considered missing and possibly in danger after police found her sister dead in North County was charged Wednesday with murder. Sylvia Brown, 57, faces first-degree murder and armed criminal action charges in the death of her sister, Brenda Brown, 59. Sylvia Brown shot and killed her sister on Sylvia Brown Sept. 5 at the home the sisters shared in the 2500 block of Dukeland Drive, police say. Her body was discovered by officers five days later, when someone called police and asked them to check on her. Officers went to the home and found Brenda Brown dead with gunshot wounds to the arm and neck. Police initially said only that her death was suspicious and she had “apparent physical injuries.” That night, police issued an “endangered person advisory” for Sylvia Brown, saying she hadn’t been seen since Saturday and that there was concern she could be the victim of a crime. They also said she has medical conditions and didn’t appear to have her medicine with her. Police said she rarely left her home without an escort, but did not say why. Police canceled the alert on Tuesday, saying that detectives had been in contact with her and they no longer considered her endangered. Sylvia Brown told police she had planned her sister’s death “for some time” because she was in financial debt and did not want her sister to find out, court documents say. The two sisters lived together in the home for more than 20 years, said Leon Hamilton, who has lived across the street since 1969. “They were quiet people,” said Hamilton, 76. “You would only see them coming and going. People rarely went to that house.” Sylvia Brown had worked at a St. Louis area post office until an illness caused her to go at least partially blind, Hamilton said. Brenda Brown, who worked at Centene, took care of her after that. “She used to drive her around everywhere,” Hamilton said. The last time Hamilton saw either sister was Saturday, he said. He saw Sylvia Brown come out of the house “dressed up, looking nice,” wearing a wig and nice clothing, he said. She grabbed a trash can from the front and took it to the back of the house. Then, she sat in a chair by the front door, Hamilton said. He thought she was waiting on someone to pick her up. On Monday, one of Brenda Brown’s co-workers showed up at Hamilton’s door and asked him if he knew if the Browns were home, he said. She told him she came by to check on Brenda Brown because she hadn’t shown up to work since Tuesday. The coworker told Hamilton that she found the Browns’ front door open but that no one answered when she knocked, he said. She asked if she should just go inside, he said. He told her: “No, call the police.” The two walked over to the home as they waited for police. “The door was open and you could smell the stench from her body coming out the door,” Hamilton said. Police told the two that Brenda Brown was found face-down on the kitchen floor. Detectives took footage from Hamilton’s security cameras to review. Hamilton was shocked to learn Wednesday that police suspected Sylvia Brown killed her sister, he said. He never saw any signs of conflict at the Browns’ home, he said. “When I saw her (Sylvia Brown) on Saturday, and she came out, she acted like there was nothing going on,” he said. “She was in that house with her sister’s dead body and she was walking around that body. “I just can’t understand it.” Hamilton’s brother Lawrence, 77, said he used to see the sisters across the street when he would visit. “To kill your own flesh and blood, and to leave them there to rot, it’s just awful,” he said. He looked at his brother: “You wouldn’t do me like that would you?” Uber driver William Guerin Sr., 70, of Florissant was the person Hamilton saw Sylvia Brown waiting for, Guerin said. But he said he picked her up on Friday, not Saturday, and took her to the casino. He remembered the trip after he saw her photo on TV Wednesday. “Whoa, wait a minute,” he recalled saying and asking his wife to rewind the DVR. “That’s the woman I took to the Casino Queen.” Uber keeps records of every trip, Guerin said. He found Sylvia Brown’s address and other details of the trip on his phone. Sylvia Brown fell asleep on the drive to the casino, Guerin said. She told him she had been “up all night” gambling. Guerin asked her if she had had any luck, he said.“Not lately,” she told him. Guerin called police after seeing Sylvia Brown on the news. “I can’t hardly get over this,” he said. “Knowing that woman was in there dead the whole time, that blew me away.”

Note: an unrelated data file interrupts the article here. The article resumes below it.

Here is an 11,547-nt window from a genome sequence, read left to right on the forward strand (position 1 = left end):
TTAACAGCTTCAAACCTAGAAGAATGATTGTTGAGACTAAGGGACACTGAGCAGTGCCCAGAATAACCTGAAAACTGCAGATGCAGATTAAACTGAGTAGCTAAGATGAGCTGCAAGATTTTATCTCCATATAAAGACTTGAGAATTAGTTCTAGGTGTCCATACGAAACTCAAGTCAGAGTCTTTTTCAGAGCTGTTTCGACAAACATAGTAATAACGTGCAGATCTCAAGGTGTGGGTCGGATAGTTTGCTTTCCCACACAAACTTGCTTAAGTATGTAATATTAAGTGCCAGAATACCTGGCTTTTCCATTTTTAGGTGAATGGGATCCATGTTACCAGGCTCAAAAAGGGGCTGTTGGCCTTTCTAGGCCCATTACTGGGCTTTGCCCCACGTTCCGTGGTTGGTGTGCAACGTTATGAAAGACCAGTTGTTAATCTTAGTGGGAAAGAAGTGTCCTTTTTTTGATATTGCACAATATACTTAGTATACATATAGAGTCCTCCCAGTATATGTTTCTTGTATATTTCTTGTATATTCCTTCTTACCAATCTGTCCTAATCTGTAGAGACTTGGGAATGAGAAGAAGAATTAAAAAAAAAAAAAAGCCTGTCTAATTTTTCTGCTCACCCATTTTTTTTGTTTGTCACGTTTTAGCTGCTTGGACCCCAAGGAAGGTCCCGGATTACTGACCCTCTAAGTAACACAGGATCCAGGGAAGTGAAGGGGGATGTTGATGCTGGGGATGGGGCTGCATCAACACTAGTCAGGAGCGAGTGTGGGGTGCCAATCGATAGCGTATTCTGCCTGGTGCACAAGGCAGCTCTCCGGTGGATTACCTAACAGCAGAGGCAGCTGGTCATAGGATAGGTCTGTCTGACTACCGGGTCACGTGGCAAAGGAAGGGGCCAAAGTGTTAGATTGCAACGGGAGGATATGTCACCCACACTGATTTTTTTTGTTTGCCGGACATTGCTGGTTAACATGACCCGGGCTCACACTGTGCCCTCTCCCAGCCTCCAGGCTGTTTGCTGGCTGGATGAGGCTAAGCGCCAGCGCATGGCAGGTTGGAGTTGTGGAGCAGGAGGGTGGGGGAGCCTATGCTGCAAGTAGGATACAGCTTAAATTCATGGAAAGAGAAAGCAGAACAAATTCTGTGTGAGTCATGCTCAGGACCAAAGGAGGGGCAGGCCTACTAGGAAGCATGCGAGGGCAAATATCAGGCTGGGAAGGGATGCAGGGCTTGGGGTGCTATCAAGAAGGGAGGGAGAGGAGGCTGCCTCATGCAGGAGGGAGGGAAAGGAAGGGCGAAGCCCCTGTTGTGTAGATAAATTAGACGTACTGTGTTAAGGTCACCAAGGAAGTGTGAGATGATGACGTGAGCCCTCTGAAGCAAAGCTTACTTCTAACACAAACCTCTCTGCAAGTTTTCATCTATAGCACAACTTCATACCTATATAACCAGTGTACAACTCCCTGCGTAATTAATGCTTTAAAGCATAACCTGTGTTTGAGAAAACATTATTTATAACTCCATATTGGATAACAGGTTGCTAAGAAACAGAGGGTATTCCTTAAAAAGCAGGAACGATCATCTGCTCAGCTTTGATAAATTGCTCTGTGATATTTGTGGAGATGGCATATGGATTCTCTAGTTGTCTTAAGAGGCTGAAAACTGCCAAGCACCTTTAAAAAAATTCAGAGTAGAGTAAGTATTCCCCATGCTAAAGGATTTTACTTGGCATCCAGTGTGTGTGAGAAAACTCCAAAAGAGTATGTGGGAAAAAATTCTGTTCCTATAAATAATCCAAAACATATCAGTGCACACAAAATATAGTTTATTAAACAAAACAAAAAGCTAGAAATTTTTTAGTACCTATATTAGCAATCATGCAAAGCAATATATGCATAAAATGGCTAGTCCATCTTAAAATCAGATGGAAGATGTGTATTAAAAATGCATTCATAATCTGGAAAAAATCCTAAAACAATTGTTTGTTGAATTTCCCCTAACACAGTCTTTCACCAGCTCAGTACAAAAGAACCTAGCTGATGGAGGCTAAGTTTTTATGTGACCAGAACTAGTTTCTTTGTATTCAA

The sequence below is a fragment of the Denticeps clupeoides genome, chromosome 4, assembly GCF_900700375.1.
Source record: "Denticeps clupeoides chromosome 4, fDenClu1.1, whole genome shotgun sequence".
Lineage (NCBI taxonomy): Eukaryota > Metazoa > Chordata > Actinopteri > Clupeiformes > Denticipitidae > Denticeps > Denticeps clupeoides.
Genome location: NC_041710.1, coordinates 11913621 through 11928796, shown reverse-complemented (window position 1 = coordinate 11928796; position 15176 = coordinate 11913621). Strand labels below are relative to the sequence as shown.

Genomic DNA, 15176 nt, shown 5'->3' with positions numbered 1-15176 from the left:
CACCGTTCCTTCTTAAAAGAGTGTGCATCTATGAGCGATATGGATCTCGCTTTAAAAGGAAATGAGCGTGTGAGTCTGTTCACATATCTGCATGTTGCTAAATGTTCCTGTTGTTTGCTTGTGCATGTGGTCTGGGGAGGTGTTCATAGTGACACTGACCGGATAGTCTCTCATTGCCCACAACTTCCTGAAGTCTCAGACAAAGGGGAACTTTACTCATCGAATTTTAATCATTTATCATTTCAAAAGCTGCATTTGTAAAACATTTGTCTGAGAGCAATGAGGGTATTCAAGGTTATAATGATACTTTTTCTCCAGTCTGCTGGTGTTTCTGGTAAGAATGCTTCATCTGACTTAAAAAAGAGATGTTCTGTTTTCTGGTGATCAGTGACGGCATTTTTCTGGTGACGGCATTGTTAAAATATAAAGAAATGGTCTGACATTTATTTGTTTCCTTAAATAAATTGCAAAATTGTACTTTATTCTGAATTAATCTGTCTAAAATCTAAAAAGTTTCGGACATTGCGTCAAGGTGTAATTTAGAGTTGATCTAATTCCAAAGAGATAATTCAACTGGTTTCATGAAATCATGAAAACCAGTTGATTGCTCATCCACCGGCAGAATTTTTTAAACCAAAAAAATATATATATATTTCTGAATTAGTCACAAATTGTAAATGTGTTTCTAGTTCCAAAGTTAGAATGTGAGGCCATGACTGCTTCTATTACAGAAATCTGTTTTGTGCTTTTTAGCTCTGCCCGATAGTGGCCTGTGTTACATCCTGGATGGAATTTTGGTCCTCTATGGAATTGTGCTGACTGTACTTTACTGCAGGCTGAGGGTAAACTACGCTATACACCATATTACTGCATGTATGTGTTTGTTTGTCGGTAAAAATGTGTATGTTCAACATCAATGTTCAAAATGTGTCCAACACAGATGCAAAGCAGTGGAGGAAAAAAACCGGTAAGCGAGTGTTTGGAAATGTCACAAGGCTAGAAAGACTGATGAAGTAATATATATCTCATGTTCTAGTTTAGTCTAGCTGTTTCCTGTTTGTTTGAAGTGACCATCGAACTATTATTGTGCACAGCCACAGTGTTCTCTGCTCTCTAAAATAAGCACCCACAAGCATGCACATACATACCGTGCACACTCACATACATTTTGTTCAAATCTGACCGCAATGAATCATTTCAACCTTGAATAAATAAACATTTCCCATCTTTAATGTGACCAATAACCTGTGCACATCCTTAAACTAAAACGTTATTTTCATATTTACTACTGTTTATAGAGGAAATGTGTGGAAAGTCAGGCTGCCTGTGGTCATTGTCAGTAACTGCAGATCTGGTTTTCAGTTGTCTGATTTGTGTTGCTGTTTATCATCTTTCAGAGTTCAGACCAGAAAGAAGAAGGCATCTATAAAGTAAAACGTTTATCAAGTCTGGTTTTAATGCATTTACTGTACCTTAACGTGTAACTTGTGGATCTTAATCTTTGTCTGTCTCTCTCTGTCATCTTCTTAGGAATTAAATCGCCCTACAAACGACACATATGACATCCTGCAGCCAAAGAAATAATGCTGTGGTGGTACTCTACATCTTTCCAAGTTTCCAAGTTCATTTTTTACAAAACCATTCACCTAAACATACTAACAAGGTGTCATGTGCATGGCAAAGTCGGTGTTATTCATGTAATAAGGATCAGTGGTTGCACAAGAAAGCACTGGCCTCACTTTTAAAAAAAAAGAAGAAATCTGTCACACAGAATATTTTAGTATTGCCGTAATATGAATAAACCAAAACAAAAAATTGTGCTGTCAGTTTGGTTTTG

09.13.2018 • Thursday • M 2